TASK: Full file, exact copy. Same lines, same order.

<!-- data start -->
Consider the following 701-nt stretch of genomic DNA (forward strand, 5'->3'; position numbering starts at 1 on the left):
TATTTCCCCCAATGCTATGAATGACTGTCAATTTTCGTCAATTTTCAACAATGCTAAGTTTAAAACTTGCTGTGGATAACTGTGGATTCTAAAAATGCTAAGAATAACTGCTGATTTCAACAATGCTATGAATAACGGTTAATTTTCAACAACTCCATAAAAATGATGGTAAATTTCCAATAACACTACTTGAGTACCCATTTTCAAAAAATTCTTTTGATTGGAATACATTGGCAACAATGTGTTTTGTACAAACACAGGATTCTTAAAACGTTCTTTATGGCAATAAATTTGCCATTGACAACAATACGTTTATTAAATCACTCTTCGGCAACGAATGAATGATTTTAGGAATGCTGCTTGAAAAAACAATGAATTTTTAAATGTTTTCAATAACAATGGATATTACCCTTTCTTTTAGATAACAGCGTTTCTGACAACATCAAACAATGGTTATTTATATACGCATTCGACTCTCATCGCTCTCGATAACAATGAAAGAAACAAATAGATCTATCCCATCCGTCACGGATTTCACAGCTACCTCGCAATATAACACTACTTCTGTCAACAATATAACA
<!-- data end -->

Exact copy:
Consider the following 701-nt stretch of genomic DNA (forward strand, 5'->3'; position numbering starts at 1 on the left):
TATTTCCCCCAATGCTATGAATGACTGTCAATTTTCGTCAATTTTCAACAATGCTAAGTTTAAAACTTGCTGTGGATAACTGTGGATTCTAAAAATGCTAAGAATAACTGCTGATTTCAACAATGCTATGAATAACGGTTAATTTTCAACAACTCCATAAAAATGATGGTAAATTTCCAATAACACTACTTGAGTACCCATTTTCAAAAAATTCTTTTGATTGGAATACATTGGCAACAATGTGTTTTGTACAAACACAGGATTCTTAAAACGTTCTTTATGGCAATAAATTTGCCATTGACAACAATACGTTTATTAAATCACTCTTCGGCAACGAATGAATGATTTTAGGAATGCTGCTTGAAAAAACAATGAATTTTTAAATGTTTTCAATAACAATGGATATTACCCTTTCTTTTAGATAACAGCGTTTCTGACAACATCAAACAATGGTTATTTATATACGCATTCGACTCTCATCGCTCTCGATAACAATGAAAGAAACAAATAGATCTATCCCATCCGTCACGGATTTCACAGCTACCTCGCAATATAACACTACTTCTGTCAACAATATAACA